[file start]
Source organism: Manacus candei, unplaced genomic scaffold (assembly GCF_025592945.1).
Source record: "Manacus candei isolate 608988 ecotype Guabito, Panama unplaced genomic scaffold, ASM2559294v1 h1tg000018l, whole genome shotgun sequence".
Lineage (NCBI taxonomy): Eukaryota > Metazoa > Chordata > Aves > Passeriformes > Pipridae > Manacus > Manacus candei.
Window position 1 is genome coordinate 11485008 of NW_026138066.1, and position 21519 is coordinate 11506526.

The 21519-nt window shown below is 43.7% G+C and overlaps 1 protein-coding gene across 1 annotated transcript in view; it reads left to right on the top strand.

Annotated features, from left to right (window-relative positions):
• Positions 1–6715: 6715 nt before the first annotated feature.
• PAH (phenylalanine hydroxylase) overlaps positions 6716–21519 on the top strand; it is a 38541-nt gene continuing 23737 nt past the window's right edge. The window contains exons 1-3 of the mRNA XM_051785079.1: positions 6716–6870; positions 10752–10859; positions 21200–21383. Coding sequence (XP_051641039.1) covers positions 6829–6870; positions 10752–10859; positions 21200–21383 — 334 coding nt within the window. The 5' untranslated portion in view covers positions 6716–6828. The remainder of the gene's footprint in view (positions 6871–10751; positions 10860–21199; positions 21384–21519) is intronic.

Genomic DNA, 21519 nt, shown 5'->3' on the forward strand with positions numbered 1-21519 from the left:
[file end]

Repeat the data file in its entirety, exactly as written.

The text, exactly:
Source organism: Manacus candei, unplaced genomic scaffold (assembly GCF_025592945.1).
Source record: "Manacus candei isolate 608988 ecotype Guabito, Panama unplaced genomic scaffold, ASM2559294v1 h1tg000018l, whole genome shotgun sequence".
Lineage (NCBI taxonomy): Eukaryota > Metazoa > Chordata > Aves > Passeriformes > Pipridae > Manacus > Manacus candei.
Window position 1 is genome coordinate 11485008 of NW_026138066.1, and position 21519 is coordinate 11506526.

The 21519-nt window shown below is 43.7% G+C and overlaps 1 protein-coding gene across 1 annotated transcript in view; it reads left to right on the top strand.

Annotated features, from left to right (window-relative positions):
• Positions 1–6715: 6715 nt before the first annotated feature.
• PAH (phenylalanine hydroxylase) overlaps positions 6716–21519 on the top strand; it is a 38541-nt gene continuing 23737 nt past the window's right edge. The window contains exons 1-3 of the mRNA XM_051785079.1: positions 6716–6870; positions 10752–10859; positions 21200–21383. Coding sequence (XP_051641039.1) covers positions 6829–6870; positions 10752–10859; positions 21200–21383 — 334 coding nt within the window. The 5' untranslated portion in view covers positions 6716–6828. The remainder of the gene's footprint in view (positions 6871–10751; positions 10860–21199; positions 21384–21519) is intronic.

Genomic DNA, 21519 nt, shown 5'->3' on the forward strand with positions numbered 1-21519 from the left: